These few pages cannot do the accordion justice, and fora good reason. Unlike the violin, which remains almost unchanged since the days of Amati, Guarneri and Stradivari, the accordion has been transformed numerous times. It has adopted many faces in its travels through Germany, Austria, France, Italy, Switzerland and elsewhere. So much has been written about the accordion that none can truly claim its invention. The accordion, in short, is the child of all.
This member of the great family of wind instruments is held by straps against the lower chest of the musician, who uses his arms to support it, with the possible aid of his chin and lap. In the words of the great accordionist Fancelli,
he observes it with his eye and his ear, and he hears it with his heart.
The button accordion can be diatonic (one button producing two notes depending on whether the bellows is pushed or drawn, or it can be chromatic (each button produces one note). An accordion with a piano keyboard is always chromatic.
The sound source of the accordion is the free reed, a metal strip anchored at only one end and thus free to oscillate on both sides. A free reed vibrates to produce sound when air from the bellows flows past it.
The bellows is truly the lung of the accordion. The dynamics depend on it, as do the musical phrasing and the performance itself. The accordion can be compared to the human voice, which also depends on three elements: a flow of air (aspiration), an air reservoir (the lungs), and a source of sound (the vocal cords).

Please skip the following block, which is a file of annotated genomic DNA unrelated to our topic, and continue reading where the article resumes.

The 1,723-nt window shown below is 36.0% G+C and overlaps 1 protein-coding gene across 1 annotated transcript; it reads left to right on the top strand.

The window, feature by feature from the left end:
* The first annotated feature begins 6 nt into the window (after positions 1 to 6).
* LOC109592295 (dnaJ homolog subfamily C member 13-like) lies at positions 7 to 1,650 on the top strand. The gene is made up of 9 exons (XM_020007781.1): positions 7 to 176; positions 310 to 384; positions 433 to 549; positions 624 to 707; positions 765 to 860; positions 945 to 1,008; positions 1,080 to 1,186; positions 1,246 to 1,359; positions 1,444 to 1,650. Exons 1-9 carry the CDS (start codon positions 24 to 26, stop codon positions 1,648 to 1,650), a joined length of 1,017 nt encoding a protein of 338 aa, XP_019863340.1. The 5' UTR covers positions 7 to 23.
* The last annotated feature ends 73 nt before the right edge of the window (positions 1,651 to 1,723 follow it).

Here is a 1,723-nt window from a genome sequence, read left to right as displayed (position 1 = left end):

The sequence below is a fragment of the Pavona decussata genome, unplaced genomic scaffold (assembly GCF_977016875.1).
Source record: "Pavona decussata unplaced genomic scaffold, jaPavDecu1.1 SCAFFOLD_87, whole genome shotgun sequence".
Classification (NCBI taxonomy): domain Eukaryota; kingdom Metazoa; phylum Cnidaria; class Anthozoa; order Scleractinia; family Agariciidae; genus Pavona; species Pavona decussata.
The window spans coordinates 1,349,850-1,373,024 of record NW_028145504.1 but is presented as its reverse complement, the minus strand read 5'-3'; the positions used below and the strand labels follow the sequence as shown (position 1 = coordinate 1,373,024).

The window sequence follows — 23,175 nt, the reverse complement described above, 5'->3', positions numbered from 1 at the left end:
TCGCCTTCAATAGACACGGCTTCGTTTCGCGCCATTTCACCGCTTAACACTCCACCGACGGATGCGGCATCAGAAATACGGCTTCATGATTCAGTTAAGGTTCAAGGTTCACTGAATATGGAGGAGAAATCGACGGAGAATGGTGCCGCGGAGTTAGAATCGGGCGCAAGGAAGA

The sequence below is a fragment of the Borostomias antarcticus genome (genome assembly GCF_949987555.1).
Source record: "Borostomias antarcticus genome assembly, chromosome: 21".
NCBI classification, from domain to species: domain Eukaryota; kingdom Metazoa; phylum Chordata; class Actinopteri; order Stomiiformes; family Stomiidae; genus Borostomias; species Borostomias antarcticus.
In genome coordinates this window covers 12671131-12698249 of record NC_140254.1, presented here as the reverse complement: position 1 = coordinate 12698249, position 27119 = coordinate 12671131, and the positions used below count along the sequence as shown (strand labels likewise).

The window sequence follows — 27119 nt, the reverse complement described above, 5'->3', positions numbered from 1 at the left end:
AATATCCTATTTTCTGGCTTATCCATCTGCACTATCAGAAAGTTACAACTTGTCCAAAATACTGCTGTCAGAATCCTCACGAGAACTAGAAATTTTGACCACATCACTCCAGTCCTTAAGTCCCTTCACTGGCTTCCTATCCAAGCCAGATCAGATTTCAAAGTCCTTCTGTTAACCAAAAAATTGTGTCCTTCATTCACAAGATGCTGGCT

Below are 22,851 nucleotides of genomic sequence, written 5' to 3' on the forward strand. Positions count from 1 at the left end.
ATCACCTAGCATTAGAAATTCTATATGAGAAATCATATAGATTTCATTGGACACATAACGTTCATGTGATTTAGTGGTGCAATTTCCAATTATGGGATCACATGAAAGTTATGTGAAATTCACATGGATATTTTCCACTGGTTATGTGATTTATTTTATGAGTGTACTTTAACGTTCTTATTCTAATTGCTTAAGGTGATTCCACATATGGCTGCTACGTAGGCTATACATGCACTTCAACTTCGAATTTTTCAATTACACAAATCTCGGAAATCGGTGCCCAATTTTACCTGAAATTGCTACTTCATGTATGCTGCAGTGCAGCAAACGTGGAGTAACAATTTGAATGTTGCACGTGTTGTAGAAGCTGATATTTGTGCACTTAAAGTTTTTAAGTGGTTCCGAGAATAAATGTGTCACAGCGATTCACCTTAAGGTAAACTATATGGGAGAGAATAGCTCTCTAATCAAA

It's easy enough to peek inside an accordion. To open one up for us, Claudio Cavallo (shown in the picture on the next page) needed only to remove the cleats holding the bellows to the wood frame.
Inside the accordion the reeds are mounted on metal plates, which are themselves mounted on reedblocks, which are usually of wood, though they may be metal, as in the Russian Bayan accordion. On the reedblocks are a series of plates, each holding two identical reeds, held in place by either nails or wax. The French prefer nails, which make the system stiffer and favor the intense high-frequency harmonics of the musette sound.
Unused reeds are kept from vibrating by plastic or leather strips. Under each reed is a slot. The reed-plate-cell system is called a formant.
The reeds in each block are tuned to an individual note, with the slot fashioned so as to resonate at the appropriate frequency. The reedblocks themselves have little effect on the sound. If wood is often favored, it is because it is easy to work.
The sound board has the reedblocks on its side facing the inside of the bellows, with the valves and register stops on the outside. The chromatic accordion is equipped with three rows of valves, and its case is therefore deeper than that of a piano accordion, which has only two rows.
In 1929 in Stradella, Mariano Dallape invented the cassotto, a tone chamber inside the bellows. It gives extra amplitude to lower middle tones, thus making the instrument's sound warmer and mellower. Its effect has been compared to that of the mute on a trumpet, though in fact the effect of the mute is somewhat different, reducing the resonance chamber of the frequencies. The cassotto is much used in jazz, though not in musette, which requires a brighter sound.